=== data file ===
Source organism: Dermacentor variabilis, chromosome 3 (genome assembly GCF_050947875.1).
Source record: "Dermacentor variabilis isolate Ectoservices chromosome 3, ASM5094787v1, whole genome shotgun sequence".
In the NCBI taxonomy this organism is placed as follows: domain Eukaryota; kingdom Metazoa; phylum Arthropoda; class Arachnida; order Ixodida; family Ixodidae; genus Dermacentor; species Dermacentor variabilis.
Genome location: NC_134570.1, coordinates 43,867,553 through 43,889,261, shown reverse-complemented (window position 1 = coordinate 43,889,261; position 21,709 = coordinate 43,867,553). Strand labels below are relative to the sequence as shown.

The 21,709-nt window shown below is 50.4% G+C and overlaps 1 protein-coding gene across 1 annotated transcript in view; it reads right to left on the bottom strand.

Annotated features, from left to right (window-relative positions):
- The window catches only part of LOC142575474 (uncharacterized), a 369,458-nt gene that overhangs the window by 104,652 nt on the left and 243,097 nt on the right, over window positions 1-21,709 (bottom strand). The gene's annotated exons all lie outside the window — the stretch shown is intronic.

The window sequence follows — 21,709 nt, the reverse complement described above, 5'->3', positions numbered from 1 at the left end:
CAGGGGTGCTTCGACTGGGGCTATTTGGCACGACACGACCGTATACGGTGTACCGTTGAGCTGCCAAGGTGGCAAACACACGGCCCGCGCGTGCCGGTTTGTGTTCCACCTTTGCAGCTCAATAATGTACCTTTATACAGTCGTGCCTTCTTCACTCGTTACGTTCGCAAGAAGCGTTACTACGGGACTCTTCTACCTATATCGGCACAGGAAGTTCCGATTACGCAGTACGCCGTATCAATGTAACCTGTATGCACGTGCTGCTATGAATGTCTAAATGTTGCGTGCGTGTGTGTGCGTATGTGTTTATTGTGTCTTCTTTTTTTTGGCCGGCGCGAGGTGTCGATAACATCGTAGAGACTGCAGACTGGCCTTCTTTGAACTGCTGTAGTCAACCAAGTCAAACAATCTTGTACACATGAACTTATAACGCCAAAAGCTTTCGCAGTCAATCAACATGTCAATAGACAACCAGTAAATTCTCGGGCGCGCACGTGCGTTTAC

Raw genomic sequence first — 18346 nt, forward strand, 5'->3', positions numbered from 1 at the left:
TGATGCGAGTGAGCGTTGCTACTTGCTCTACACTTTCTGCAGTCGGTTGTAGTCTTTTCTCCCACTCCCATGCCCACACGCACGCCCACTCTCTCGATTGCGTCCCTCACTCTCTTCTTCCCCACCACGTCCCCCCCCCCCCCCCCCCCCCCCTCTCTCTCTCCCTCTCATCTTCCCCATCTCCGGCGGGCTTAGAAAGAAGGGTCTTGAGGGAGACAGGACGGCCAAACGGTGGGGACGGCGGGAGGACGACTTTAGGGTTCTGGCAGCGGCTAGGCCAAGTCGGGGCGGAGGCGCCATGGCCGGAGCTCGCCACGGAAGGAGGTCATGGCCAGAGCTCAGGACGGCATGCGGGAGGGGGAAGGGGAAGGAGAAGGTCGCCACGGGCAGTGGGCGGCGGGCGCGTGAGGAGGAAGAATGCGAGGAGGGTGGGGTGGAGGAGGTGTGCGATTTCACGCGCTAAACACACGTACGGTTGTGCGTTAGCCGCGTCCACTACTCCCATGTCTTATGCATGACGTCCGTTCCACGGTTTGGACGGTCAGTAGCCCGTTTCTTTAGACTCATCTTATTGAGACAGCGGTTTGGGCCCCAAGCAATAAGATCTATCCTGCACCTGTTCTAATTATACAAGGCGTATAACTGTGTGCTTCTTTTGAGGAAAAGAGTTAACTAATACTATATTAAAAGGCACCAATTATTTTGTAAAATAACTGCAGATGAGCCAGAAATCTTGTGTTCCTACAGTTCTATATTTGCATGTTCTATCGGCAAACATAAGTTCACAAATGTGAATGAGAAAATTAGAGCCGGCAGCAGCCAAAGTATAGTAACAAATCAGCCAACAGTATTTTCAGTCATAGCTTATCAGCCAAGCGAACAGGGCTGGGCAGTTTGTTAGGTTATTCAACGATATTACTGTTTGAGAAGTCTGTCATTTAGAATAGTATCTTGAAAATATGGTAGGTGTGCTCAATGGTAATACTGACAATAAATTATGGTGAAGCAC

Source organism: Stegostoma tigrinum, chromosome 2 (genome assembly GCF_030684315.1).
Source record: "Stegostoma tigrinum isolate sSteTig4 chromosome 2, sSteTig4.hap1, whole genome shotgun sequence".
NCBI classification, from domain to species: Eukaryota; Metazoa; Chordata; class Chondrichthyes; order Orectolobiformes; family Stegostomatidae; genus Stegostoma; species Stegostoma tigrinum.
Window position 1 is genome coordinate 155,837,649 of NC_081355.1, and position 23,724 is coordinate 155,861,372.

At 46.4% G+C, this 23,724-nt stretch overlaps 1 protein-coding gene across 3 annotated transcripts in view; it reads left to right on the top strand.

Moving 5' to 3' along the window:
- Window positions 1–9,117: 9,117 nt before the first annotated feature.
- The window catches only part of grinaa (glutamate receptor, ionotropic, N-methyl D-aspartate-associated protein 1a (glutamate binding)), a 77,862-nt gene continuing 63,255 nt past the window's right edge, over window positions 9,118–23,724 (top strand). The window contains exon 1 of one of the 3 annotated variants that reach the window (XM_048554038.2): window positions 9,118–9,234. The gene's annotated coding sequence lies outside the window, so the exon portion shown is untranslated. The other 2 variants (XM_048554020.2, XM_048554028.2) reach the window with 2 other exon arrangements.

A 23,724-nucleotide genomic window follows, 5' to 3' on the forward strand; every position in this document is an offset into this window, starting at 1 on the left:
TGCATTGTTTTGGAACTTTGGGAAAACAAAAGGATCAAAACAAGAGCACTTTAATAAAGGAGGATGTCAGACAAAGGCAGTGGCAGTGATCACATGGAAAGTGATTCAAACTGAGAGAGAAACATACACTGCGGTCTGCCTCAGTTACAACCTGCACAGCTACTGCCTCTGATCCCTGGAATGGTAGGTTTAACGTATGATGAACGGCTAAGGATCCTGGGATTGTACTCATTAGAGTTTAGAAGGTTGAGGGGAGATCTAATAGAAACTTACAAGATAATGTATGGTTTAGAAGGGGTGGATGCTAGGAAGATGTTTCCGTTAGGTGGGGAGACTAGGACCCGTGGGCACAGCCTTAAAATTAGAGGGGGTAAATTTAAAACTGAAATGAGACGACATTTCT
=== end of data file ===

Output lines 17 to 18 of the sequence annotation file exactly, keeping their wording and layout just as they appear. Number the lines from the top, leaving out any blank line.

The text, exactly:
Moving 5' to 3' along the window:
- Window positions 1–9,117: 9,117 nt before the first annotated feature.